By Sandra CrockettMike Giuliano and Sandra CrockettMike Giuliano,SUN STAFFSPECIAL TO THE SUN | December 21, 1995
Has the Christmas spirit hit yet? If not, here's one way to get it. How about taking a leisurely drive around town and country and checking out the wondrous Christmas lights and decorations? For the third year, The Sun accepted nominations for interesting displays. The following is only a sample of the calls. Some are repeats you may have missed in previous years and want to catch this time around.Remember, it's a wise idea to have one person navigate with a map and flashlight while someone else drives.
NEWS
By Jacques Kelly and Jacques Kelly,SUN STAFF | December 6, 1995
An almost-forgotten Christmas decoration that hit it big just after World War II is once again taking its place of honor on Christmas trees, showering their limbs in the vivid and translucent colors usually reserved for summertime snowball syrup.Using flashlights, toll-free phone numbers and shoe leather, a small but zealous band of Baby Boom collectors seeks out surviving examples of this once-commonplace Bubble Lite, an effervescent lighting tube filled with liquid.These connoisseurs savor the bubbling action as if it were the season's finest electrical champagne.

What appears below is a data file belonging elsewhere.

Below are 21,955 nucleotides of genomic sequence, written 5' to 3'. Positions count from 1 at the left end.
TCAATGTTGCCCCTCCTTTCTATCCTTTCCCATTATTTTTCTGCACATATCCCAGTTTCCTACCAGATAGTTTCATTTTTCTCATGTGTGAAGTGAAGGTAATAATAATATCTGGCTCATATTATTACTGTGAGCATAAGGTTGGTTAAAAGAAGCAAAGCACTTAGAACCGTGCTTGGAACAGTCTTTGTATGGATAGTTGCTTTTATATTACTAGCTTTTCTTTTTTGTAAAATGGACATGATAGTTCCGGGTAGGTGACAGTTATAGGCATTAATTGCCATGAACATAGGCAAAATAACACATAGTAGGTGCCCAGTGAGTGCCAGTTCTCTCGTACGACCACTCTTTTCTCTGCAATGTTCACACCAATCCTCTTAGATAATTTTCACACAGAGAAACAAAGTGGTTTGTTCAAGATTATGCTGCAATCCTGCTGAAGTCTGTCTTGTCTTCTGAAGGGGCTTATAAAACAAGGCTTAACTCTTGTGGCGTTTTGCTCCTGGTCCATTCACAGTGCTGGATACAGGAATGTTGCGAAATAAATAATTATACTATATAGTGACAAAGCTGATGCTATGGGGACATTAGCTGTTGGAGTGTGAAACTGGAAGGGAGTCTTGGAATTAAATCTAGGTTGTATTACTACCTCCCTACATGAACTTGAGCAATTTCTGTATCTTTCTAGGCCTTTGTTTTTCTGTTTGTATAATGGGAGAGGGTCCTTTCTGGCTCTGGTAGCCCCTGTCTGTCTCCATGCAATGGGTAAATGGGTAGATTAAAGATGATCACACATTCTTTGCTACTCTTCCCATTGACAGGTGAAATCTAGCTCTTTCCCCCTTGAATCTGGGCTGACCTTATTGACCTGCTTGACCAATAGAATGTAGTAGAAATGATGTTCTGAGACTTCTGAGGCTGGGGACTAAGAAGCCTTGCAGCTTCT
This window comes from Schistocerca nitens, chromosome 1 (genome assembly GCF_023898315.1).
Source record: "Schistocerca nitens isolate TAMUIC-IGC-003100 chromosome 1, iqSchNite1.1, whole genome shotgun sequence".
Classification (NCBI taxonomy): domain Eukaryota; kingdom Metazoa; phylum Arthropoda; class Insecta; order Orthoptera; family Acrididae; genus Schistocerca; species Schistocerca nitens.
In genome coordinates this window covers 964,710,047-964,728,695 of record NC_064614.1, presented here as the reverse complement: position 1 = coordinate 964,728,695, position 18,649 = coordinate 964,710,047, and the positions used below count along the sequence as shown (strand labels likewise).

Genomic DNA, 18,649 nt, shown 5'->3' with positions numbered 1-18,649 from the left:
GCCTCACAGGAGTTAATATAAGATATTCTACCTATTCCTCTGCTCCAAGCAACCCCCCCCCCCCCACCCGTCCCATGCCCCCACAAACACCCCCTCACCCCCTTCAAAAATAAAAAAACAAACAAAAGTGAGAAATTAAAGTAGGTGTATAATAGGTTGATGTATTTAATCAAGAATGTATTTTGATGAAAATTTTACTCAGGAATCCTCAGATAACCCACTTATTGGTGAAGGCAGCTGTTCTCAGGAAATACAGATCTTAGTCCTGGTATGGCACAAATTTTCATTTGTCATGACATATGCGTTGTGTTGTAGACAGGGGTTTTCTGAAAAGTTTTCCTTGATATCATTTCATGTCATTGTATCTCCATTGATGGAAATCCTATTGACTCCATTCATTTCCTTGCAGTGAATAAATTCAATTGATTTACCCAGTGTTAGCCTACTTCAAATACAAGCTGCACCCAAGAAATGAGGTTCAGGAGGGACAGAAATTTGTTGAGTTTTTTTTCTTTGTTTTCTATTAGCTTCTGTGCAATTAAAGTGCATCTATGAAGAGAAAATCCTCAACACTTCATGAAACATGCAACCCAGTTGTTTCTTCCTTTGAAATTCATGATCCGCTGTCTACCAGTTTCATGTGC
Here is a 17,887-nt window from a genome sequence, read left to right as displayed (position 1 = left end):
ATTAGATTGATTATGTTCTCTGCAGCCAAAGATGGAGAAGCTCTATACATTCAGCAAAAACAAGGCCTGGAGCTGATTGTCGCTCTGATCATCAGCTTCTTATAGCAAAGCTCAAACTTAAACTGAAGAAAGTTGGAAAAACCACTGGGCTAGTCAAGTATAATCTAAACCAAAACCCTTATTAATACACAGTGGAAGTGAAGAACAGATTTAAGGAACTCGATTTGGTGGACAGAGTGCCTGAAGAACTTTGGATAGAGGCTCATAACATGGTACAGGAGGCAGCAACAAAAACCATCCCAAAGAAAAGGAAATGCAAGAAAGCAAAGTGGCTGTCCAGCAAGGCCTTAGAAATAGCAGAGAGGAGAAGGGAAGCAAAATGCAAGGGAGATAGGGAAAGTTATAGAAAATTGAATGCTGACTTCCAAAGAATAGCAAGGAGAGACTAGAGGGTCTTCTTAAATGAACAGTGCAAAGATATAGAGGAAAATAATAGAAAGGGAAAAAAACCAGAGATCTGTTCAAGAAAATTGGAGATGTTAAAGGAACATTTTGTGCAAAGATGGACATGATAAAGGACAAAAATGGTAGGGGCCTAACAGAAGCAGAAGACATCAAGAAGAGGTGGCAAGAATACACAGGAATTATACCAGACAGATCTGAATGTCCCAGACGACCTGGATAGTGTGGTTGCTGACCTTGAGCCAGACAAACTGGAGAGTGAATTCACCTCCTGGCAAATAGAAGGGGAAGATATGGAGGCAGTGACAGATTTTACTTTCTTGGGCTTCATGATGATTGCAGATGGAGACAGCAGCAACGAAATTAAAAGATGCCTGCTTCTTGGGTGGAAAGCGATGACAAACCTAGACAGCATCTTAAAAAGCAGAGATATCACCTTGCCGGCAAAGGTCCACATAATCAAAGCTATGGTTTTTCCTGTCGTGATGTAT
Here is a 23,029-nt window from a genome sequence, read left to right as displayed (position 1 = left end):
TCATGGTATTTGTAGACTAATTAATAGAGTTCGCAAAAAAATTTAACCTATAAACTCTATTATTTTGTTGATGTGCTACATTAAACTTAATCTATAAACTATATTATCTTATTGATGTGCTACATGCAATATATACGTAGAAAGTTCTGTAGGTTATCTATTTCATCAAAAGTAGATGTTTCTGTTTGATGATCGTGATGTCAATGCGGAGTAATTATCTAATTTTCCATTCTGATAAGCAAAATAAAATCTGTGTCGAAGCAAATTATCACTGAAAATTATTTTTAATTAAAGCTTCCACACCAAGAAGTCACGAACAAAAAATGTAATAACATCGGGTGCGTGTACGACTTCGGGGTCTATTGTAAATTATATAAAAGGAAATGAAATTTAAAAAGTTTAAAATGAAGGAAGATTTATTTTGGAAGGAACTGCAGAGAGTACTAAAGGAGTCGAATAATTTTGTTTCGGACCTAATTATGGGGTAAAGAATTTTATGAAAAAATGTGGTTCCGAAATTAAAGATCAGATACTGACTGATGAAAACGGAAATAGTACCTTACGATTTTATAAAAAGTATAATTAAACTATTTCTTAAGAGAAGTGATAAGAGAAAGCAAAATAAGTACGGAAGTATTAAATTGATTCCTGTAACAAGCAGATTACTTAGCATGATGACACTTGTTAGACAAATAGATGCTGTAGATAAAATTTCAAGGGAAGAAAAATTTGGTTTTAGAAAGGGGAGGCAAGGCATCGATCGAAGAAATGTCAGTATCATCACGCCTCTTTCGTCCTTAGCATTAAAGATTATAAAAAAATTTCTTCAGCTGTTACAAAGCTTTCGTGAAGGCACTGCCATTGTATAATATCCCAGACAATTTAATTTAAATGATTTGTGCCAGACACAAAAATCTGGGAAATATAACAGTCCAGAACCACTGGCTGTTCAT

NEWS
By Donna R. Engle and Amy L. Miller and Donna R. Engle and Amy L. Miller,SUN STAFF | November 30, 1995
Buyers carted away the EnterTRAINment Line piece by piece yesterday, as everything from furniture to dinnerware and crock pots to rail cars became the bargain-rate spoils of a court-ordered auction of the bankrupt company's assets.The Union Bridge excursion line closed in May, leaving more than 100 creditors and owing more than $300,000 in amusement taxes and interest dating to 1989.Despite yesterday's auction, some feel a new passenger entertainment train service could rise from the EnterTRAINment Line's ashes in Carroll County.
NEWS
By Phyllis Flowers and Phyllis Lucas and Phyllis Flowers and Phyllis Lucas,Special to the Sun | October 23, 1995